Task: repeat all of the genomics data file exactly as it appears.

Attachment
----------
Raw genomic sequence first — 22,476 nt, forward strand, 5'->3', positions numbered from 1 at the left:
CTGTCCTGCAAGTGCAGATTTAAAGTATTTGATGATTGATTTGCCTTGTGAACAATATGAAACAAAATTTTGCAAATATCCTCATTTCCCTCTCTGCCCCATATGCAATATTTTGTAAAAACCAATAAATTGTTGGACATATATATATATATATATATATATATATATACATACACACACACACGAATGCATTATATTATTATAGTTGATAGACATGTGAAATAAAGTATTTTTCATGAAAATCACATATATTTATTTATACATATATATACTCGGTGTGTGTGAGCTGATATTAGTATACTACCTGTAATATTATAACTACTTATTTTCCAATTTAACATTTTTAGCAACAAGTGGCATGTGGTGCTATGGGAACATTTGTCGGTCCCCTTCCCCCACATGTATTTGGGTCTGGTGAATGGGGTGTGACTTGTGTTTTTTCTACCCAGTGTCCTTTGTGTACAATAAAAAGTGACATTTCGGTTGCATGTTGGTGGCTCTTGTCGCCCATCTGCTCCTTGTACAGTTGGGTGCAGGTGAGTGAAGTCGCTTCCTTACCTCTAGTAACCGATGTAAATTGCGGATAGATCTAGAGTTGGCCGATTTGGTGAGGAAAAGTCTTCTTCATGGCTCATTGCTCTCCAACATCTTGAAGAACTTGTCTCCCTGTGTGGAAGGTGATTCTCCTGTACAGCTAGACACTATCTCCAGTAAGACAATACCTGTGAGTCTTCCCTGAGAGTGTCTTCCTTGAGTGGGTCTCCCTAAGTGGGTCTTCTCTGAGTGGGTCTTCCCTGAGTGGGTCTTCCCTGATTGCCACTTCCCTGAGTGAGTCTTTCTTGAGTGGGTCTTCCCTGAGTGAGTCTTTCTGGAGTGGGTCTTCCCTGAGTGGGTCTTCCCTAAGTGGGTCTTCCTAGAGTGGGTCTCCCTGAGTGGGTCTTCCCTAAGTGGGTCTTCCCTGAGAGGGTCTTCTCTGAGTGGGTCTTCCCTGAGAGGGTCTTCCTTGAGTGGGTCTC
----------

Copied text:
Raw genomic sequence first — 22,476 nt, forward strand, 5'->3', positions numbered from 1 at the left:
CTGTCCTGCAAGTGCAGATTTAAAGTATTTGATGATTGATTTGCCTTGTGAACAATATGAAACAAAATTTTGCAAATATCCTCATTTCCCTCTCTGCCCCATATGCAATATTTTGTAAAAACCAATAAATTGTTGGACATATATATATATATATATATATATATATATACATACACACACACACGAATGCATTATATTATTATAGTTGATAGACATGTGAAATAAAGTATTTTTCATGAAAATCACATATATTTATTTATACATATATATACTCGGTGTGTGTGAGCTGATATTAGTATACTACCTGTAATATTATAACTACTTATTTTCCAATTTAACATTTTTAGCAACAAGTGGCATGTGGTGCTATGGGAACATTTGTCGGTCCCCTTCCCCCACATGTATTTGGGTCTGGTGAATGGGGTGTGACTTGTGTTTTTTCTACCCAGTGTCCTTTGTGTACAATAAAAAGTGACATTTCGGTTGCATGTTGGTGGCTCTTGTCGCCCATCTGCTCCTTGTACAGTTGGGTGCAGGTGAGTGAAGTCGCTTCCTTACCTCTAGTAACCGATGTAAATTGCGGATAGATCTAGAGTTGGCCGATTTGGTGAGGAAAAGTCTTCTTCATGGCTCATTGCTCTCCAACATCTTGAAGAACTTGTCTCCCTGTGTGGAAGGTGATTCTCCTGTACAGCTAGACACTATCTCCAGTAAGACAATACCTGTGAGTCTTCCCTGAGAGTGTCTTCCTTGAGTGGGTCTCCCTAAGTGGGTCTTCTCTGAGTGGGTCTTCCCTGAGTGGGTCTTCCCTGATTGCCACTTCCCTGAGTGAGTCTTTCTTGAGTGGGTCTTCCCTGAGTGAGTCTTTCTGGAGTGGGTCTTCCCTGAGTGGGTCTTCCCTAAGTGGGTCTTCCTAGAGTGGGTCTCCCTGAGTGGGTCTTCCCTAAGTGGGTCTTCCCTGAGAGGGTCTTCTCTGAGTGGGTCTTCCCTGAGAGGGTCTTCCTTGAGTGGGTCTC